Much of my writing has been about cars – it’s what I know. But there is indeed much more to life than the automobile.
Like baseball. Cubs baseball, that is.
For those who haven’t been following along, the Cubs are finally good. By most measures so far this young season, they are the best team in baseball. See the above National League standings from today, May 16th, courtesy mlb.com.
Consequently, my daughters, 10 and 7, have started following along with the Cubs, and my eldest is a rabid fan. She plays softball, as well, and requested a jersey number #44 to match her hero, Cubs 1st baseman Anthony Rizzo.
As my kids have only started following the game in the last couple years, they don’t know a world that I grew up in – a world where, save a few glorious teases, the Cubs were utter shit. How do I teach my girls about the real life of a Cubs fan?
Most importantly, how do I tell them gently to prepare for heartbreak?
My History With the Chicago Cubs
How did I become a Cubs fan? I live in Columbus, Ohio, after all. I live within three hours’ drive from three storied franchises (Cleveland, Cincinnati, and Pittsburgh – though I consider the designated hitter crap they use up by the lake to be something short of real baseball) so why didn’t I become a fan of one of the closer teams?
I blame my dad, Harry Caray, and a C-Band satellite dish.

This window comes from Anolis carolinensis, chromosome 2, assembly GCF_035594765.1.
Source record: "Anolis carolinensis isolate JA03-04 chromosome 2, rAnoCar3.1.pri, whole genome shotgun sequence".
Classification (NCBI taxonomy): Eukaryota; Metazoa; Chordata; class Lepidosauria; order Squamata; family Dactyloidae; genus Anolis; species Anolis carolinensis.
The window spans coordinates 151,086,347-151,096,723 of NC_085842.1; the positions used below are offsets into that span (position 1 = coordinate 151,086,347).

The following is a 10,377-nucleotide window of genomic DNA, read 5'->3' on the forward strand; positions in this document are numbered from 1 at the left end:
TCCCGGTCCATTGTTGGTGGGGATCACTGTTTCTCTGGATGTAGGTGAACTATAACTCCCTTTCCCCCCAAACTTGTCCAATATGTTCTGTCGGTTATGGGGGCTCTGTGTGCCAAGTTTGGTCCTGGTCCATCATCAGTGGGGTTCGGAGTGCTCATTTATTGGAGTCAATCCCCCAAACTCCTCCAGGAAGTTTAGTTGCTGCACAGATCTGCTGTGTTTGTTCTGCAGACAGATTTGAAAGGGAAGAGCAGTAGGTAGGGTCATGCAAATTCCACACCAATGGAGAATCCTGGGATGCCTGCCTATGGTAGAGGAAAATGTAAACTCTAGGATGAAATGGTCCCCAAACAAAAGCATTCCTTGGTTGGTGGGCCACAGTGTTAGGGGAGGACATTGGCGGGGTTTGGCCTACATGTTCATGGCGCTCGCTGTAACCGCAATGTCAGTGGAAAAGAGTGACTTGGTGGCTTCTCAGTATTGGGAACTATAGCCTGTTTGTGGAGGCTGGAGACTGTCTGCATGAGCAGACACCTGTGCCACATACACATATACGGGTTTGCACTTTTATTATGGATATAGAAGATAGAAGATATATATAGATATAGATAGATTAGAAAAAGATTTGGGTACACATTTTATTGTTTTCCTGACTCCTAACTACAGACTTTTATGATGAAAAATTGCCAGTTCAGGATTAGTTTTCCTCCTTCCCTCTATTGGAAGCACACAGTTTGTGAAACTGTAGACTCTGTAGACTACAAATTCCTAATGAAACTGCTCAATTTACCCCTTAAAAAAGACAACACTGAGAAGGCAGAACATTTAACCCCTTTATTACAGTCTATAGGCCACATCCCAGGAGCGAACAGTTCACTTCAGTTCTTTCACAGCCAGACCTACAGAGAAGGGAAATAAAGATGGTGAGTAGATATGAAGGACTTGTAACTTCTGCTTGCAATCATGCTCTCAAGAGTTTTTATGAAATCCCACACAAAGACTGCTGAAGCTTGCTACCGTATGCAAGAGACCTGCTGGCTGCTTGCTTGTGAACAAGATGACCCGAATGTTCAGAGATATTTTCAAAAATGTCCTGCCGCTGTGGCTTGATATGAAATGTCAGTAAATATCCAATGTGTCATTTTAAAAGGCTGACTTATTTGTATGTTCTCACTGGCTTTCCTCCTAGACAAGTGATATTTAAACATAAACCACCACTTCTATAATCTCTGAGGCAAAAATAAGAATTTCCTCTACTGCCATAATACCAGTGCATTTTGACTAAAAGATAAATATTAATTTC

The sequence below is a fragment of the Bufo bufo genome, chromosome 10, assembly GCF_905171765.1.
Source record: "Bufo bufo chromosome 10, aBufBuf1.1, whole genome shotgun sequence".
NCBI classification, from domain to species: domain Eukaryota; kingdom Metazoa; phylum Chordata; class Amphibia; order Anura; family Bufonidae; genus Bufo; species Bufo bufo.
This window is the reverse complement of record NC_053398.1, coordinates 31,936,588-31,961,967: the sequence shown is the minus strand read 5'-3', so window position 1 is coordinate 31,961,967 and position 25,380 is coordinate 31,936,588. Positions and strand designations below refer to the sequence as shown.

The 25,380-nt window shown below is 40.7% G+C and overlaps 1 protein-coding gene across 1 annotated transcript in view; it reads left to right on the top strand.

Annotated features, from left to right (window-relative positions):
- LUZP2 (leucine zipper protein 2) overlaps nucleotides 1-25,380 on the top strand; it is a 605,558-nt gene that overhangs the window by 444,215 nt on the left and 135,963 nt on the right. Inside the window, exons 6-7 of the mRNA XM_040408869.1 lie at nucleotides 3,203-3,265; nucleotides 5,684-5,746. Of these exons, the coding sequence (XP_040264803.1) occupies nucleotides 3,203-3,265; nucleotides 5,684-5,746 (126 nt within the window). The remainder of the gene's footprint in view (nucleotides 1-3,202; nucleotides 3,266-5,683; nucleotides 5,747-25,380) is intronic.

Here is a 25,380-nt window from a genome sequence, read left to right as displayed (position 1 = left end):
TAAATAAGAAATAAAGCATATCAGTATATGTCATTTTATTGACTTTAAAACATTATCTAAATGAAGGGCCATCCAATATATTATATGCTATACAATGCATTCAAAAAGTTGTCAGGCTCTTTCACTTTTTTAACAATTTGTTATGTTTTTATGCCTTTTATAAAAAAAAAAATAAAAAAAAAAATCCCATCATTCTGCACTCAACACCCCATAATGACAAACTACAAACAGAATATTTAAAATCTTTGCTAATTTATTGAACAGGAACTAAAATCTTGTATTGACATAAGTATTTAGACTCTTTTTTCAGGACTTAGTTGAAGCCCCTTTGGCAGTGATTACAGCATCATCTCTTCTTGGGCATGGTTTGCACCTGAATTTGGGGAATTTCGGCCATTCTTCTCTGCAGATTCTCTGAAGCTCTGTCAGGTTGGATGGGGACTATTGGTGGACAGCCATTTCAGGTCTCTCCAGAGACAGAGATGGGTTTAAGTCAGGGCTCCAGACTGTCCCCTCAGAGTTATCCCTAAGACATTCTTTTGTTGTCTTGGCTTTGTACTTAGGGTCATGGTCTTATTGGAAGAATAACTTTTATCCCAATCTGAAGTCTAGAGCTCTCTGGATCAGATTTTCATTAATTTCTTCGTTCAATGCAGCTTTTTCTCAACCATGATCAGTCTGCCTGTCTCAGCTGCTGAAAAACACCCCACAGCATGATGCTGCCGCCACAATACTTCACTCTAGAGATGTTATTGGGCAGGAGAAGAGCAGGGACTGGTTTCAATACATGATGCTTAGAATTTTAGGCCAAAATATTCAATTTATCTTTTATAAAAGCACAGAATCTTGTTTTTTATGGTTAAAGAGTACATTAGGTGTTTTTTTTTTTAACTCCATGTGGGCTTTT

My dad was a Cubs fan, as was his dad. When I’d spend my summers in northern Wisconsin, Grandpa would tune to WGN on the TV and the radio, muting the TV so he could listen to the radio call. Nearly every afternoon that was our ritual.
When my parents built a new house – a mile from my current home – in 1983, dad insisted on installing a C-band satellite dish (the big 16-foot-diameter dish) in the backyard, so we could pull in WGN. This neatly coincided with the 1984 baseball season, when Ron Cey, Rick Sutcliffe, Leon Durham, and my hero Ryne Sandberg lit up the North Side with great baseball until October 4th.
I was hooked. But decades of disappointment followed, especially when there were teams that seemed to have potential: 1989, 1998, 2003.
I’ve only been to that shrine of baseball, Wrigley Field, twice – once, in ’87 or ’88. I recall it rained midway through the game against the Dodgers, and that the Cubs lost by double digits.
My second visit was with my wife, in 2004 I believe? Hoping to get the girls there this summer – softball schedules will dictate whether we can go or not.
My kids haven’t experienced the supreme disappointment of a miserable season. Last year wasn’t so bad, as the team wasn’t expected to be as great as they were. But this year..I don’t know. This year is one of high expectations, and so far the team is exceeding them.
Even The Onion is riffing on the Cubs:
I’m not certain how to handle this. There are two potential outcomes that I’m really not equipped to explain to my impressionable girls:
- The Cubs collapse in September. Shea Stadium is gone, and I’m sure that black cat is dead, but these things happen all the time.
- The Cubs actually get to the series.
Where do I go from here?
Certainly this is a #firstworldproblem. There are plenty of things that require attention, but I’m not equipped to solve the Zika virus, Flint water, or a Trump presidency. Trivial shit is what I do best.